That said, in terms of common sense, this should not surprise anyone. Sanders' diagnosis is simple and logical: corporations and business lobbies are empowering politicians with huge campaign contributions (which the infamous “Citizens United” decision enabled); those politicians that collect the most win the elections, after which all of American politics boils down to a plenary little congress consisting of long-winded vassals from big businesses that write the law to suit their sponsors. We have to end this, Sanders says, and finally start to collect taxes from the richest. Those that are guilty of financial malpractice need to be imprisoned, and instead of waiting for wealth to start trickling down, we have to raise the minimum wage and help the middle class get out of this crisis.
For years, the Republicans ruthlessly struck at all of Washington. Evil politicians were at fault for every problem that a poor farmer from Montana or a taxi driver from Colorado could have. Nobody won the race to the White House on the waves of that rage, but in the last few years, a few candidates managed to soundly boost themselves; for all that, at least three of them today are standing on the right.
It was a matter of time before someone tried to use this tactic on the left. Of course, Sanders is not a fanatical bigot who looks like a vampire trying to overcome a heroin addiction (Ted Cruz) nor is he Hitler from Charlie Chaplin's "The Great Dictator" who favors big money and hairstyles that are so awful that if they could walk, they would throw themselves into the abyss (Donald Trump). And yet Sanders scares people; liberal America is not at all happy with the perspective of another "radical" in the race.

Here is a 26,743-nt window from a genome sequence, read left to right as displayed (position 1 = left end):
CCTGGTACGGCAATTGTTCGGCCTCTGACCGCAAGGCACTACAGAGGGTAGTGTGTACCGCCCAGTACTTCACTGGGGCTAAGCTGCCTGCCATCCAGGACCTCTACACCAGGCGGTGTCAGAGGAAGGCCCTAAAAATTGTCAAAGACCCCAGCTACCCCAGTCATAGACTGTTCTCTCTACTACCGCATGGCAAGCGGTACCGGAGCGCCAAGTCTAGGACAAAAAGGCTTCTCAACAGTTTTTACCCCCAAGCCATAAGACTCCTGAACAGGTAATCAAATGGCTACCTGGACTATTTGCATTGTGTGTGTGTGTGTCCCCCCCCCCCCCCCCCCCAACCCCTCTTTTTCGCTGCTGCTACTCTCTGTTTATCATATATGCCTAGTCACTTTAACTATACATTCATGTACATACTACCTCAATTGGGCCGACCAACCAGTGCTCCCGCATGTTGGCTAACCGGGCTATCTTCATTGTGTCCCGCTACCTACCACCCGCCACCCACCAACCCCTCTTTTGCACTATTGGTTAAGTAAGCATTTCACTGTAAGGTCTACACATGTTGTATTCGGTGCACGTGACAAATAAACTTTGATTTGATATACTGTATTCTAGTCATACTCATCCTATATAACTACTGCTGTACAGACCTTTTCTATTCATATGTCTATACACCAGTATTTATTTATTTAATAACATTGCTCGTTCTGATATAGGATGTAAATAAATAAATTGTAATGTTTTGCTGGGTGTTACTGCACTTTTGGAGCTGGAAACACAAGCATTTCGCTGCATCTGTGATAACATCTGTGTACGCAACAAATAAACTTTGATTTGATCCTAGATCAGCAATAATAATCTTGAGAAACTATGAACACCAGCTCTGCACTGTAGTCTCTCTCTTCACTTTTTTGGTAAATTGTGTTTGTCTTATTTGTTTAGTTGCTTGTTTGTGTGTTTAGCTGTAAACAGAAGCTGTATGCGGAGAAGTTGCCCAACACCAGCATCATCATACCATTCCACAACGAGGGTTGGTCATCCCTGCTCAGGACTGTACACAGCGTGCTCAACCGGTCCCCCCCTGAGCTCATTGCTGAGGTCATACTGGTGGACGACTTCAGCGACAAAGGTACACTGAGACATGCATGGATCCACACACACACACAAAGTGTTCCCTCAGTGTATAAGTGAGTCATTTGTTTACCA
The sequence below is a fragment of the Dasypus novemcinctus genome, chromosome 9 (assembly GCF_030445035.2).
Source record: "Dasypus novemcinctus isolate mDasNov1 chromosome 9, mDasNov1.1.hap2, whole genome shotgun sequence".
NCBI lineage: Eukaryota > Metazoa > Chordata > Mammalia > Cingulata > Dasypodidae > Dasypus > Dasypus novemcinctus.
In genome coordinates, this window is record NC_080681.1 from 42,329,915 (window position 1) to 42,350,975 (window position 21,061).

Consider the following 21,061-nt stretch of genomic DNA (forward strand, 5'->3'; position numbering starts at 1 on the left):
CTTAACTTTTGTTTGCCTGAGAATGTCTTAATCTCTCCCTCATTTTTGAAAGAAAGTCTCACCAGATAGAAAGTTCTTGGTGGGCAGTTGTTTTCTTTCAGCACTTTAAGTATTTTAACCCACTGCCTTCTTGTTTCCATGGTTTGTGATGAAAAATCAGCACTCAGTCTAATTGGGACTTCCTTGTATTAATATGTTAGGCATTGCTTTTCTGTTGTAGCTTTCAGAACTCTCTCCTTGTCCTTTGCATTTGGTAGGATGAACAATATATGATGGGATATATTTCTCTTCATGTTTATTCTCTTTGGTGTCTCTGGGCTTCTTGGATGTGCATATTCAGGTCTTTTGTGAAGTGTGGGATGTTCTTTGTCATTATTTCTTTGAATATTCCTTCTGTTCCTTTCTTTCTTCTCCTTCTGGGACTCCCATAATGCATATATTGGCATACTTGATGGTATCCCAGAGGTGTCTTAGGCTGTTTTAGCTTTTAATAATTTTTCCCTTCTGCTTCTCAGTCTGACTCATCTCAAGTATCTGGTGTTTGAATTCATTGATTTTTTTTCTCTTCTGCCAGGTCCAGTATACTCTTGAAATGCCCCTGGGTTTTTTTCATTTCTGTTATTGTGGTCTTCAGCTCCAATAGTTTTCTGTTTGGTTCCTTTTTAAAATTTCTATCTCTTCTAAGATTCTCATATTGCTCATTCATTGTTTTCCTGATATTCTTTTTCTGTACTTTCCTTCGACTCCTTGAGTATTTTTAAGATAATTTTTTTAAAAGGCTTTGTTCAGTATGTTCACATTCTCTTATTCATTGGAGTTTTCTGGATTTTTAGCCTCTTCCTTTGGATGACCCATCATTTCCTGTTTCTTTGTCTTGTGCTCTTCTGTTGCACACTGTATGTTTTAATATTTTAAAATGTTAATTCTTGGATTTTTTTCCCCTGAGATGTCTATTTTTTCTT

What is that menacing radicalism supposed to look like in practice? Let's look at the participants' last debate. Sanders pointed out that Clinton took a few hundred thousand dollars for “speeches” from a big bank – one of the banks involved in the financial crisis. Although the financing of campaigns and the "revolving door" between politics and business has been a hot topic for quite a long time, pointing out a specific amount to your opponent shortly before the first round of the primaries was a painful blow. And it has been quickly "meme-ficated"; videos of Sanders' pin caused quite a stir on Facebook. The (not entirely true) message that Bernie brushed his opponent off with one statement went global. In response to Sanders' move, the liberal elite only consolidated its support for Clinton.
But the thing that has changed since the first debate is the level of support for Sanders and his surprising popularity on the Internet, with all the usually funny jokes that attempt to turn the grey-haired senator into the forefather of American hipsters.
What's more, while going through his latest turn, Sanders stumbled upon a fluke.
Before the Iowa caucus, an ad aimed at him appeared which was paid for by right-wing supporters. The ad stated that he was too left-wing for Iowa based on the popular belief that socialism and all forms of left-leaning philosophy are a fairy tale designed for jaded city slickers, not for the hard-working people of the Midwest. The ad, however, was broadcast in a way that was so off base that it was hard not to mistake for a promotion. A female voice warns: "Bernie wants to provide free college for our young people; no tuition, completely free. Now Bernie is doubling down on Medicare for all, which is basically single payer, government-sponsored health care. No big insurance companies, just more government spending, paid for by raising taxes on Wall Street, big business and the super-rich. Senator Bernie Sanders – too liberal for Iowa." The ad is illustrated with photos of smiling young people and scenes from a doctor’s office where care is being administered by a black nurse. Free colleges? Health care? What a nightmare!
Ultimately, the ad "frightened" people about Sanders so badly that it led to a tie with Clinton in the state he was supposedly too liberal for. The next primaries are coming up, as well as the four debates that Clinton herself requested, although her staff admits that she is losing the battle for the youth support which might be essential in this campaign.
Maybe it's time to start feeling afraid.